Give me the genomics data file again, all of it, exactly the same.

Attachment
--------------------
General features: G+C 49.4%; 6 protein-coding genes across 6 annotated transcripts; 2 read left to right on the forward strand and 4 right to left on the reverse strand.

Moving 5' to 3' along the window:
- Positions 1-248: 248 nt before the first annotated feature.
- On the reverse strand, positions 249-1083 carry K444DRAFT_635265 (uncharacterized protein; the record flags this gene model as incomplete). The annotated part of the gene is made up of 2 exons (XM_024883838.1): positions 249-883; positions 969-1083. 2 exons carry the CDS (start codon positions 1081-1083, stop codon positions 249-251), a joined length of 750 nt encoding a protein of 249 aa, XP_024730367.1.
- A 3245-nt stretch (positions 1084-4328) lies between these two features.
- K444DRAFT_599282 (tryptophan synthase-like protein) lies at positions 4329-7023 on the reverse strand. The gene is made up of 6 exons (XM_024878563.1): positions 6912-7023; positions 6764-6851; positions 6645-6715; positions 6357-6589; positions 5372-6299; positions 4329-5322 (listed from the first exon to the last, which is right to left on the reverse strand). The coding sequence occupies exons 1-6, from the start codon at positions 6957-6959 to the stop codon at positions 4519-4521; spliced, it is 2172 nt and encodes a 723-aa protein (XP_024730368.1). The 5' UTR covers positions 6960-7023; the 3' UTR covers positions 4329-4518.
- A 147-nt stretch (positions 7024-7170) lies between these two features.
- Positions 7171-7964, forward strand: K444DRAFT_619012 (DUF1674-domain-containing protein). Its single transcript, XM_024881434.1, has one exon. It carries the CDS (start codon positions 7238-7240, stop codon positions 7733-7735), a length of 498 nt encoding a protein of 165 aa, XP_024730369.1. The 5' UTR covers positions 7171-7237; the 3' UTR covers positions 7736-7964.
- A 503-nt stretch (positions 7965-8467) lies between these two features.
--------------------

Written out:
General features: G+C 49.4%; 6 protein-coding genes across 6 annotated transcripts; 2 read left to right on the forward strand and 4 right to left on the reverse strand.

Moving 5' to 3' along the window:
- Positions 1-248: 248 nt before the first annotated feature.
- On the reverse strand, positions 249-1083 carry K444DRAFT_635265 (uncharacterized protein; the record flags this gene model as incomplete). The annotated part of the gene is made up of 2 exons (XM_024883838.1): positions 249-883; positions 969-1083. 2 exons carry the CDS (start codon positions 1081-1083, stop codon positions 249-251), a joined length of 750 nt encoding a protein of 249 aa, XP_024730367.1.
- A 3245-nt stretch (positions 1084-4328) lies between these two features.
- K444DRAFT_599282 (tryptophan synthase-like protein) lies at positions 4329-7023 on the reverse strand. The gene is made up of 6 exons (XM_024878563.1): positions 6912-7023; positions 6764-6851; positions 6645-6715; positions 6357-6589; positions 5372-6299; positions 4329-5322 (listed from the first exon to the last, which is right to left on the reverse strand). The coding sequence occupies exons 1-6, from the start codon at positions 6957-6959 to the stop codon at positions 4519-4521; spliced, it is 2172 nt and encodes a 723-aa protein (XP_024730368.1). The 5' UTR covers positions 6960-7023; the 3' UTR covers positions 4329-4518.
- A 147-nt stretch (positions 7024-7170) lies between these two features.
- Positions 7171-7964, forward strand: K444DRAFT_619012 (DUF1674-domain-containing protein). Its single transcript, XM_024881434.1, has one exon. It carries the CDS (start codon positions 7238-7240, stop codon positions 7733-7735), a length of 498 nt encoding a protein of 165 aa, XP_024730369.1. The 5' UTR covers positions 7171-7237; the 3' UTR covers positions 7736-7964.
- A 503-nt stretch (positions 7965-8467) lies between these two features.